Dozens of road deaths could be avoided each year if autonomous emergency braking (AEB) systems were adopted, according to road safety groups.
Both campaigners and insurers are calling for a change in the law, which would make such systems compulsory and as commonplace as seatbelts.
AEB systems differ between car manufacturers but typically use a combination of lasers, cameras and radar systems to detect obstacles in front of the vehicle. If the system detects that the driver is making no attempt to avoid a collision – i.e they’ve been distracted – the car will automatically perform an emergency stop.
The systems aren’t completely infallible, with most carmakers stating that their AEB systems will only avoid a collision up to a certain speed, usually around 20-25mph, though the system will significantly reduce the severity of an impact above that point.
"If the driver doesn't take avoiding action it will automatically brake the car to mitigate the crash or completely avoid it altogether."
AEB systems are currently only fitted to around a fifth of new cars sold, though is available on a wide range of models from superminis to full size luxury saloons. It is hoped that a change in the law would see the technology fitted to every new car, with insurers predicting that 1,220 lives could be saved over a decade.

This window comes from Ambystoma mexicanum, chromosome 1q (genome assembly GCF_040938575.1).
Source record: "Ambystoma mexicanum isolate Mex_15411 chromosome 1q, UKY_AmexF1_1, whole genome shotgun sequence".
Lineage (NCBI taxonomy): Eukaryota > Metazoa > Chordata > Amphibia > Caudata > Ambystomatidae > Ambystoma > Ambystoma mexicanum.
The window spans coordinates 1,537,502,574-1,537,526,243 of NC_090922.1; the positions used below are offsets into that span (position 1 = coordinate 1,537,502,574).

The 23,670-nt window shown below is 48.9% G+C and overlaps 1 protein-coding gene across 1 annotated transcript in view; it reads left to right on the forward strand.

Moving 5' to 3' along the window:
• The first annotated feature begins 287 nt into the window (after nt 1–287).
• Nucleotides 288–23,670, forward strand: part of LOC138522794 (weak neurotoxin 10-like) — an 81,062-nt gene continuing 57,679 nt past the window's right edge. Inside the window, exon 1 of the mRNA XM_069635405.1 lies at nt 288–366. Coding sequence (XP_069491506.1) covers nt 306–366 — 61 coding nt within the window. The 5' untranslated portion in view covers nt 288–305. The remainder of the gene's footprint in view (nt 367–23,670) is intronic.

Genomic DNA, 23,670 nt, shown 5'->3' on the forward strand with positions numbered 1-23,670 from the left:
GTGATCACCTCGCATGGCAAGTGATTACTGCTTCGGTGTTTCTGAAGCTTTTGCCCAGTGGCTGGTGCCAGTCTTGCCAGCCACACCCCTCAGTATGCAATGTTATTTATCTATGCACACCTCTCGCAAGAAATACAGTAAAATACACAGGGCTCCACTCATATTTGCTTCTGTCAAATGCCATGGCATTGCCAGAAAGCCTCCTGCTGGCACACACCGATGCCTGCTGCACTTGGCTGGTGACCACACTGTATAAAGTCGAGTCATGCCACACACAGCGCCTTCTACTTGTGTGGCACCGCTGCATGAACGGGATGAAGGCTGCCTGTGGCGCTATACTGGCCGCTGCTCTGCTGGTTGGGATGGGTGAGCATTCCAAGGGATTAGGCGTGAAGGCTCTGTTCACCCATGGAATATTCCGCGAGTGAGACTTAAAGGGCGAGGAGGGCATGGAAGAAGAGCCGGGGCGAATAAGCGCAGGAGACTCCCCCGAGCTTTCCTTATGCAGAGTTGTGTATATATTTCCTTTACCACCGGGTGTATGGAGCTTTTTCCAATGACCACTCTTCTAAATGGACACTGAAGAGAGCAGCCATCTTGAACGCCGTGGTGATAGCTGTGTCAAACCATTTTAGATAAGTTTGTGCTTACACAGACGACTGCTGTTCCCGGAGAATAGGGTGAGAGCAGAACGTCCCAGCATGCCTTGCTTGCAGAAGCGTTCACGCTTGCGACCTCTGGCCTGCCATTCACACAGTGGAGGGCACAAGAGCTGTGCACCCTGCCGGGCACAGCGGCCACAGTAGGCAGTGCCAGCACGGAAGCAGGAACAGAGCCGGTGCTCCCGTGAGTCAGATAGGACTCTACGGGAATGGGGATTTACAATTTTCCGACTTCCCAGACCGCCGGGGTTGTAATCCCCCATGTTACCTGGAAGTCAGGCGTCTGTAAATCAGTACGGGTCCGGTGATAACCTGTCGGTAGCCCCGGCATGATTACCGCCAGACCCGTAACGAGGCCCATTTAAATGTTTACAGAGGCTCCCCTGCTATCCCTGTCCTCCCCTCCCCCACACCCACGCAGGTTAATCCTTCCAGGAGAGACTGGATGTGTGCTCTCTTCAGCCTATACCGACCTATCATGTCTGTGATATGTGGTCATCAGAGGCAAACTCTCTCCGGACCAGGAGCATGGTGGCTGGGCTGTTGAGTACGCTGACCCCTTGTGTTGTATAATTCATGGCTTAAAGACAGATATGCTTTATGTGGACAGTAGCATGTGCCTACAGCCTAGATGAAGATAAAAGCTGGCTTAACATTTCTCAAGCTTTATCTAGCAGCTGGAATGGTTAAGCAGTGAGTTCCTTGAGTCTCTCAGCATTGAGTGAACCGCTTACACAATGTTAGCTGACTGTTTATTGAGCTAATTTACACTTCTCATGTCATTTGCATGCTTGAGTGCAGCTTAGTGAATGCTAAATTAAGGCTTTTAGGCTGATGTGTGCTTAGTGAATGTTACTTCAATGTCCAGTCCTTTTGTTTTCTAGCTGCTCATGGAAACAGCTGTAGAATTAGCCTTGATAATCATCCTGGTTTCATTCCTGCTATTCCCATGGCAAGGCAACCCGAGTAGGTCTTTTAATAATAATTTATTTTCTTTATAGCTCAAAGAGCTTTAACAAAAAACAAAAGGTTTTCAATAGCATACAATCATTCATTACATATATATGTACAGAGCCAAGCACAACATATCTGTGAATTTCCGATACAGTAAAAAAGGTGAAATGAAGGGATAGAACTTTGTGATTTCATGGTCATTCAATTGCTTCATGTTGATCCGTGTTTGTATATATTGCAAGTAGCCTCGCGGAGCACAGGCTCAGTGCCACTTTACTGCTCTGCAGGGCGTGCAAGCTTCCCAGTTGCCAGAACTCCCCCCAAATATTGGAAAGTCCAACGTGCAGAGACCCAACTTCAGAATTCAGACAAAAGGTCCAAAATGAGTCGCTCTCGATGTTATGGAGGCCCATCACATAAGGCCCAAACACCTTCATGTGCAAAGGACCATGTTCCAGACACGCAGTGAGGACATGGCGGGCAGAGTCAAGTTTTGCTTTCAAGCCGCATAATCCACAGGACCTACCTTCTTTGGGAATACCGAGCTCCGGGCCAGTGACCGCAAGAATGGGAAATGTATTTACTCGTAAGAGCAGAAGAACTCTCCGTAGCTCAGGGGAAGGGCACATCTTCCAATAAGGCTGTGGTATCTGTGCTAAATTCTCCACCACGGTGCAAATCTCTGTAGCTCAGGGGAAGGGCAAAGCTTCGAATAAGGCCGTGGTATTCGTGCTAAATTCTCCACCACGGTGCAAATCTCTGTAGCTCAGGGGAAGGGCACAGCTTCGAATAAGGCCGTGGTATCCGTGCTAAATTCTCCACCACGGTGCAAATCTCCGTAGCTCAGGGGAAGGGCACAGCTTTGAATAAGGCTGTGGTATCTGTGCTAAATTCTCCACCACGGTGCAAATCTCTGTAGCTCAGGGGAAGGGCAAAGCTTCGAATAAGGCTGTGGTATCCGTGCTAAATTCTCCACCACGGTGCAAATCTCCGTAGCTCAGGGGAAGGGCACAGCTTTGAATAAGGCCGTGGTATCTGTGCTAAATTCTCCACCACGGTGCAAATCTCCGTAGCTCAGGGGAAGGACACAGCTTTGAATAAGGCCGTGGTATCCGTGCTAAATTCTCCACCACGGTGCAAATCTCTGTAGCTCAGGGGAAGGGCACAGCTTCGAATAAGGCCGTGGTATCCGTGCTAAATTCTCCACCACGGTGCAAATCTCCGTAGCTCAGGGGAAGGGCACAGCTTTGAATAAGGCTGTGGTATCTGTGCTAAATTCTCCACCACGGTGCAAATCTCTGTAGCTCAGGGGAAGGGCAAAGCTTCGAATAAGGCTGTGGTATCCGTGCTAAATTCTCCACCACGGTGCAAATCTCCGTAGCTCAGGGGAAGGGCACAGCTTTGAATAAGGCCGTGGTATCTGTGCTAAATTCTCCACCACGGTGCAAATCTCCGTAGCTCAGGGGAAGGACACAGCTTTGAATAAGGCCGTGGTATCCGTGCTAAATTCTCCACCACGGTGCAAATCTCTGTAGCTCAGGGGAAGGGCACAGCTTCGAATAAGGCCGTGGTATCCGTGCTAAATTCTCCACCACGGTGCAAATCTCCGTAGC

Matthew Avery, director of research at the insurance industry's research centre Thatcham, told the BBC that AEB is "the next seatbelt".
He added: "If the driver doesn't take avoiding action [it] will automatically brake the car to mitigate the crash or completely avoid it altogether."
However, critics have raised concerns that drivers could become too reliant on the technology.
The Department for Transport has said there are currently no plans to implement a change in the law which would oblige manufacturers to fit AEB technology across their model ranges.
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